Many Christians long for a deeper connection to and understanding of God’s unmerited favor toward us. The religious word for this is “grace” and we might also view it as God’s love in motion. It’s the inner “x-factor” that makes the difference between a living faith and stale, cold religion. However, the tension between agape and our prevalent atonement theories inhibits one’s heart from reaching past the limits created by the mind, as it holds to doctrines that don’t permit the wondrous, expansive, inclusive and boundary-breaking love of God to breathe in us in a greater measure.

Mischaracterization feeds misrepresentation

Though there are other reasons behind why we Christians often misrepresent God with behavior that is not Christlike, there is a connection between our behavior and how we see God. For example, Christians who attack those of the lesbian, gay, bisexual, transgender community do not represent Christ when attacking them. It seems to me there is an apparent correlation between attacking a group one disagrees with and holding to religious doctrines that cause one to view God as a being who is exclusive, constricting, dogmatic, angry and has hang-ups regarding sin.

Regardless of where one stands on this or any other social and cultural issue – one can hold to one’s convictions without viewing the “other” as an enemy. Opposing an individual’s or group’s viewpoints is one thing, but it simply does not represent Christ to oppose people themselves. We say “love the sinner, hate the sin” but we are merely throwing words around. People who believe in an open and expansive God of extravagant love are more likely to be loving people, while those who believe in a god who has instituted a reward/punishment system and keeps score of everyone’s performance can be expected to behave accordingly. Often, others have a better understanding of what we believe than we do because they can see it in our behavior.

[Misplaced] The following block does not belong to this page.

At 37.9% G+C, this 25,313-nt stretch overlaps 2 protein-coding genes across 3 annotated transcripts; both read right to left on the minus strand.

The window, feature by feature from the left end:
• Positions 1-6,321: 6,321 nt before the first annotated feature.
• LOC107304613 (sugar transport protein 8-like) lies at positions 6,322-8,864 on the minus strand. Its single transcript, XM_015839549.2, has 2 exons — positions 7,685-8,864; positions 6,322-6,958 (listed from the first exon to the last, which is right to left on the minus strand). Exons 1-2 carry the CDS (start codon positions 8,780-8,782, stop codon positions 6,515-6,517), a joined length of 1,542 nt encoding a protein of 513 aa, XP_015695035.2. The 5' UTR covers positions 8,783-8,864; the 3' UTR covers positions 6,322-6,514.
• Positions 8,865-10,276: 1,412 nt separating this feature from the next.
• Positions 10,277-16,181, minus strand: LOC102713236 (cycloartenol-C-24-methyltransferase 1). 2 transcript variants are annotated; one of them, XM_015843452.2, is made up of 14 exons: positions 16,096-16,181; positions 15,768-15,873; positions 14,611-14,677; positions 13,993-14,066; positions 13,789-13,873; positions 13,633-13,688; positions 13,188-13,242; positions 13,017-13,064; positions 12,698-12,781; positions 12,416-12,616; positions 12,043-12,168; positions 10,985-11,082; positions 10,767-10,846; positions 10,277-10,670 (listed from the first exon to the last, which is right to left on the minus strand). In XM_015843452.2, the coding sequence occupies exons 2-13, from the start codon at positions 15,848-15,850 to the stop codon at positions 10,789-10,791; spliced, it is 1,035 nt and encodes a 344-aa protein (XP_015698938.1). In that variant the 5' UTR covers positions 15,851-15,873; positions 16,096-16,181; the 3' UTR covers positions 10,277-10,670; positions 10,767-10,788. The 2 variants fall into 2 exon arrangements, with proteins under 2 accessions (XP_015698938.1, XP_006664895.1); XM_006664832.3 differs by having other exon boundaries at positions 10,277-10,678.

Not much has changed

In Jesus’ day, there was a group of religious leaders called Pharisees. They were the men who gave Jesus the most trouble and they were the only people he ever spoke abrasively to. It was these religious leaders who acted like doctrine police, checking up on everyone to see if they were breaking their religious rules of dos and don’ts; they were rigid people who believed in a god who installed a religious system of reward/punishment based on cause and effect. They believed in a god who creates categories for people and divides them based on the worthiness they earn by their performance. So, who they viewed as “in” and “out” was based on who kept their religious rules in a way they deemed good enough. They were condemning and controlling – they owned this system and thought of themselves as little kings. They were self-righteous and thought they were better than others.

When Christians act like Pharisees, they do it for the same reasons. While all people have egos that are to blame for them behaving in these ways, Christians who have brought the Old Testament sacrificial system into faith in Christ have maintained the very image of God that allowed for the Pharisees to act as they did in the first place.

Synonymous with “testament” is the word “covenant.” In theology, this speaks to the overall religious order and relationship between God and humanity. It is lifelong and contractual; it’s a marriage. What is prevalent in many of our churches today is a doctrine of atonement that creates an “Old Covenant 2.0” it presents as the New Covenant.

 

Advertisements

Leave a Reply

Fill in your details below or click an icon to log in:

WordPress.com Logo

You are commenting using your WordPress.com account. Log Out / Change )

Twitter picture

You are commenting using your Twitter account. Log Out / Change )

Facebook photo

You are commenting using your Facebook account. Log Out / Change )

Google+ photo

You are commenting using your Google+ account. Log Out / Change )

Connecting to %s